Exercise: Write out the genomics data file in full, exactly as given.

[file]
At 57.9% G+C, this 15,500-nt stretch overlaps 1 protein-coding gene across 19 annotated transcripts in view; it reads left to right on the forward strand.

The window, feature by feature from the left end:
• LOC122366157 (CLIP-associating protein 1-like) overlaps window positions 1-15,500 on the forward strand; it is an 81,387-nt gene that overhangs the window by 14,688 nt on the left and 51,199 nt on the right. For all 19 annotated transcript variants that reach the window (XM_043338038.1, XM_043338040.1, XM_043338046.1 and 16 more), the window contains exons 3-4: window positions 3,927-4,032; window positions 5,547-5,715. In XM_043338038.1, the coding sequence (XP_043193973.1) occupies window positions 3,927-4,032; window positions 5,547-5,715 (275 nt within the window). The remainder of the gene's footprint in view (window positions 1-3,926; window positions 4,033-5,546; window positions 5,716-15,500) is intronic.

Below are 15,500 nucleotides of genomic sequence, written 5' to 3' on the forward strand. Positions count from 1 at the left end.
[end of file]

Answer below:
At 57.9% G+C, this 15,500-nt stretch overlaps 1 protein-coding gene across 19 annotated transcripts in view; it reads left to right on the forward strand.

The window, feature by feature from the left end:
• LOC122366157 (CLIP-associating protein 1-like) overlaps window positions 1-15,500 on the forward strand; it is an 81,387-nt gene that overhangs the window by 14,688 nt on the left and 51,199 nt on the right. For all 19 annotated transcript variants that reach the window (XM_043338038.1, XM_043338040.1, XM_043338046.1 and 16 more), the window contains exons 3-4: window positions 3,927-4,032; window positions 5,547-5,715. In XM_043338038.1, the coding sequence (XP_043193973.1) occupies window positions 3,927-4,032; window positions 5,547-5,715 (275 nt within the window). The remainder of the gene's footprint in view (window positions 1-3,926; window positions 4,033-5,546; window positions 5,716-15,500) is intronic.

Below are 15,500 nucleotides of genomic sequence, written 5' to 3' on the forward strand. Positions count from 1 at the left end.